The PSP study began in 1965 as a national sample of 1,669 students from 97 public and private schools, most of them high school seniors, and their parents. Subsequent surveys of the same individuals were conducted in 1973, 1982, and 1997; by the time of the last survey, the former students were about 50 years old.

One of the key questions asked in the PSP survey was this: “Some people feel that women should have an equal role with men in running business, industry, and government. Others feel that women’s place is in the home. Where would you place yourself on this scale or haven’t you thought much about this?”

When that question was first asked, men with sisters scored about 17 percent more conservative than those who didn’t. Over the years, though, that number shrank significantly, but not necessarily because men’s attitudes had really changed. “By the late ’90s, men may still have thought that, but it wasn’t socially acceptable to say that,” Malhotra says.

In 1997, respondents were asked the following question: “Mothers should remain at home with young children and not work outside the home. Do you agree or disagree?” Agreeing with that proposition is indicative of a conservative viewpoint on gender roles, but the answer appears less sexist, and the number of men with sisters who endorsed it shot back up.

The NLSY survey, conducted by the federal Bureau of Labor Statistics, included interviews with children as young as 10. They were asked if they regularly helped with straightening out their room, keeping the rest of the house clean, doing the dishes, and cooking. Girls were more likely than boys to perform each of these tasks than boys, but the differences were substantially larger for one variable than for the others: doing the dishes. Considering everyone in the sample who had a younger sibling, 60 percent of boys responded that they helped with the dishes, compared with 82 percent of girls. Healy and Malhotra estimate that boys with sisters were 6 percent to 7 percent less likely to do the dishes than boys with brothers.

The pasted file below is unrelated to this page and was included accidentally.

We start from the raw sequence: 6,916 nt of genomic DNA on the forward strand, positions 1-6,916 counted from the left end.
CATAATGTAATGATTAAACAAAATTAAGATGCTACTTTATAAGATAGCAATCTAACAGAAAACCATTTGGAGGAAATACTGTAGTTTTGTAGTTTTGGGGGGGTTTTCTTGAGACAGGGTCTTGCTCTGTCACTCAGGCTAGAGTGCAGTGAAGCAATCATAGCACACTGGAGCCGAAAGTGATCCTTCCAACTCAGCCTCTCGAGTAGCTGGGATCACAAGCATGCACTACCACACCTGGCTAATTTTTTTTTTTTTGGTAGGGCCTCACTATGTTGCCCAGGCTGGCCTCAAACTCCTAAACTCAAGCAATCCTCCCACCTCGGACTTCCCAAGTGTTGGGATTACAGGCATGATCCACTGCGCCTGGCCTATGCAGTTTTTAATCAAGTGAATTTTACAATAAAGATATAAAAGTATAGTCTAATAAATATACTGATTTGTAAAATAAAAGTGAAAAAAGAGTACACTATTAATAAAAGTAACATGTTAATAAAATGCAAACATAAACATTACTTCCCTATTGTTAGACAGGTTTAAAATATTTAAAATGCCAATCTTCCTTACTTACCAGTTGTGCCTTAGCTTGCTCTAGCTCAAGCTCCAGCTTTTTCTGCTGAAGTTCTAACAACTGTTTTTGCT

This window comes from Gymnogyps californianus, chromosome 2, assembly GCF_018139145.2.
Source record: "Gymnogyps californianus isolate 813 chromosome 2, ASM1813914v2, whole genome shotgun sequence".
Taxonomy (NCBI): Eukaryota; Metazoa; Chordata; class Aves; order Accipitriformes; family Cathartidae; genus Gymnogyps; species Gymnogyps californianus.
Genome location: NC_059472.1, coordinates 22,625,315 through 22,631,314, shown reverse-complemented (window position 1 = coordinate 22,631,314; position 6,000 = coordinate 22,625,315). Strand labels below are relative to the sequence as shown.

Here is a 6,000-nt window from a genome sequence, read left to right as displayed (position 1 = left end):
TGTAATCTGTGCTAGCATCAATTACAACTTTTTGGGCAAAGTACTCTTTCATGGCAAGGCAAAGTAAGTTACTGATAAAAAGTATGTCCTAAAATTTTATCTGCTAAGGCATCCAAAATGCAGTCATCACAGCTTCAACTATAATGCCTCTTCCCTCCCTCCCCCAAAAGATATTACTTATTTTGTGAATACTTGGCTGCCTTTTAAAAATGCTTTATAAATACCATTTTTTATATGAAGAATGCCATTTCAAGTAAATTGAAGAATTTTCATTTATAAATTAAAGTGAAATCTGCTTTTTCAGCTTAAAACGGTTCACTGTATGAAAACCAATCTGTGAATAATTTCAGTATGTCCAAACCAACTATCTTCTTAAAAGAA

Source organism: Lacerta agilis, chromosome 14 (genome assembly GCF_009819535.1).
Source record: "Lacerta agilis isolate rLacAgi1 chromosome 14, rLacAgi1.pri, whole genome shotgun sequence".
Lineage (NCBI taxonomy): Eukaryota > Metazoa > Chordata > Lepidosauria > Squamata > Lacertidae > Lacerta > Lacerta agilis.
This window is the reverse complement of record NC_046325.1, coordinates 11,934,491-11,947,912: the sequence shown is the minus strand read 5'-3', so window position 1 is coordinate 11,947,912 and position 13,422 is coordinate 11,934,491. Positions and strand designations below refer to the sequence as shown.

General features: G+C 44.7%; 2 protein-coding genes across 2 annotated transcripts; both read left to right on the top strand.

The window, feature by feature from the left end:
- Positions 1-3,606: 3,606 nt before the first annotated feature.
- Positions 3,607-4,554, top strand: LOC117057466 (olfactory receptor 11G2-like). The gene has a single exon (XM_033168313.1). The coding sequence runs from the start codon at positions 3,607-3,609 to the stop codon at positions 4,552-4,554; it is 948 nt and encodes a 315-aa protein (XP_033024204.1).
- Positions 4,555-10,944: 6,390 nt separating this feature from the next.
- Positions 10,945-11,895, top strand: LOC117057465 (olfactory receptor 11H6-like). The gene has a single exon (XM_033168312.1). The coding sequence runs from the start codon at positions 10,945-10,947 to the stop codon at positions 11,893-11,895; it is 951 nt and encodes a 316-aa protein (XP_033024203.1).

These effects represent a potential mechanism underlying the main results. Men with sisters don’t seem to grow out of the idea that housework isn’t their problem. In 1997, adult men with all sisters were 17 percentage points more likely to say that their spouse did more housework compared with men with all brothers, according to the PSP data.

Over the years, questions about political views were added to the NLSY. When that data was correlated with that from the PSP, Healy and Malhotra concluded that “the gender stereotyping of the childhood environment thus may help to explain the effects that sisters have on male political attitudes.”

Attitudes about gender have changed radically since the PSP study began in the 1960s, so it is worth asking if those changes will affect the political development of young men, perhaps making their views on gender roles more similar to those held by young women of their age group. At the same time, the gender gap in presidential voting appears to be increasing. Malhotra hopes that other researchers will conduct the long-term research on political development needed to explore these phenomena.

Neil Malhotra is an associate professor of political economy at Stanford Graduate School of Business. Andrew Healy is an associate professor of economics at Loyola Marymount University. Their paper, “Childhood Socialization and Political Attitudes: Evidence from a Natural Experiment,” will be published in the October issue of the Journal of Politics.